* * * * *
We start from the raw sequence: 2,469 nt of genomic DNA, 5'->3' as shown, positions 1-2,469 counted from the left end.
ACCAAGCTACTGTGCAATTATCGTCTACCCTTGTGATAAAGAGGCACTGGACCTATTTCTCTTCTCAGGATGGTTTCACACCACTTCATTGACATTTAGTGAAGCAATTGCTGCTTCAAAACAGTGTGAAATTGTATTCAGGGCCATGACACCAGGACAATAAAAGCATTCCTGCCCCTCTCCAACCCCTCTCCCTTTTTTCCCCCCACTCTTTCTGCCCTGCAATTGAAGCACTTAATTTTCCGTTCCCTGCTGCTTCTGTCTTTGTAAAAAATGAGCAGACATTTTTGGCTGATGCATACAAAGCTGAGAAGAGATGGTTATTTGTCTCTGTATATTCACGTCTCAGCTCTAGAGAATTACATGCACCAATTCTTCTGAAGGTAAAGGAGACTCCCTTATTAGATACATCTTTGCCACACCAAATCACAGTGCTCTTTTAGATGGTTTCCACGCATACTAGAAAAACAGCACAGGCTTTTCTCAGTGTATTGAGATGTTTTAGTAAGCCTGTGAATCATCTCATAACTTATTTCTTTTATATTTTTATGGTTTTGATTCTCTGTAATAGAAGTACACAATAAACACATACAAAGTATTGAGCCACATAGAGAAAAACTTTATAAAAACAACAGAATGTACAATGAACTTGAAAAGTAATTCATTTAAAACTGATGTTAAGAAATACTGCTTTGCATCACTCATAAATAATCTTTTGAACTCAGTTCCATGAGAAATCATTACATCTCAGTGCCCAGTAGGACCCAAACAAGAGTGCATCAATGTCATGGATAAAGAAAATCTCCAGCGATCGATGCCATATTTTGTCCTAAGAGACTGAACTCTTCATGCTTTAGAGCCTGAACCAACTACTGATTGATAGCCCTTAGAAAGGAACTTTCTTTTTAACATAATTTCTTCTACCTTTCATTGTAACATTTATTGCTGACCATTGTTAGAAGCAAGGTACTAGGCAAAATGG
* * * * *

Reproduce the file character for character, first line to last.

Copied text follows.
We start from the raw sequence: 2,469 nt of genomic DNA, 5'->3' as shown, positions 1-2,469 counted from the left end.
ACCAAGCTACTGTGCAATTATCGTCTACCCTTGTGATAAAGAGGCACTGGACCTATTTCTCTTCTCAGGATGGTTTCACACCACTTCATTGACATTTAGTGAAGCAATTGCTGCTTCAAAACAGTGTGAAATTGTATTCAGGGCCATGACACCAGGACAATAAAAGCATTCCTGCCCCTCTCCAACCCCTCTCCCTTTTTTCCCCCCACTCTTTCTGCCCTGCAATTGAAGCACTTAATTTTCCGTTCCCTGCTGCTTCTGTCTTTGTAAAAAATGAGCAGACATTTTTGGCTGATGCATACAAAGCTGAGAAGAGATGGTTATTTGTCTCTGTATATTCACGTCTCAGCTCTAGAGAATTACATGCACCAATTCTTCTGAAGGTAAAGGAGACTCCCTTATTAGATACATCTTTGCCACACCAAATCACAGTGCTCTTTTAGATGGTTTCCACGCATACTAGAAAAACAGCACAGGCTTTTCTCAGTGTATTGAGATGTTTTAGTAAGCCTGTGAATCATCTCATAACTTATTTCTTTTATATTTTTATGGTTTTGATTCTCTGTAATAGAAGTACACAATAAACACATACAAAGTATTGAGCCACATAGAGAAAAACTTTATAAAAACAACAGAATGTACAATGAACTTGAAAAGTAATTCATTTAAAACTGATGTTAAGAAATACTGCTTTGCATCACTCATAAATAATCTTTTGAACTCAGTTCCATGAGAAATCATTACATCTCAGTGCCCAGTAGGACCCAAACAAGAGTGCATCAATGTCATGGATAAAGAAAATCTCCAGCGATCGATGCCATATTTTGTCCTAAGAGACTGAACTCTTCATGCTTTAGAGCCTGAACCAACTACTGATTGATAGCCCTTAGAAAGGAACTTTCTTTTTAACATAATTTCTTCTACCTTTCATTGTAACATTTATTGCTGACCATTGTTAGAAGCAAGGTACTAGGCAAAATGG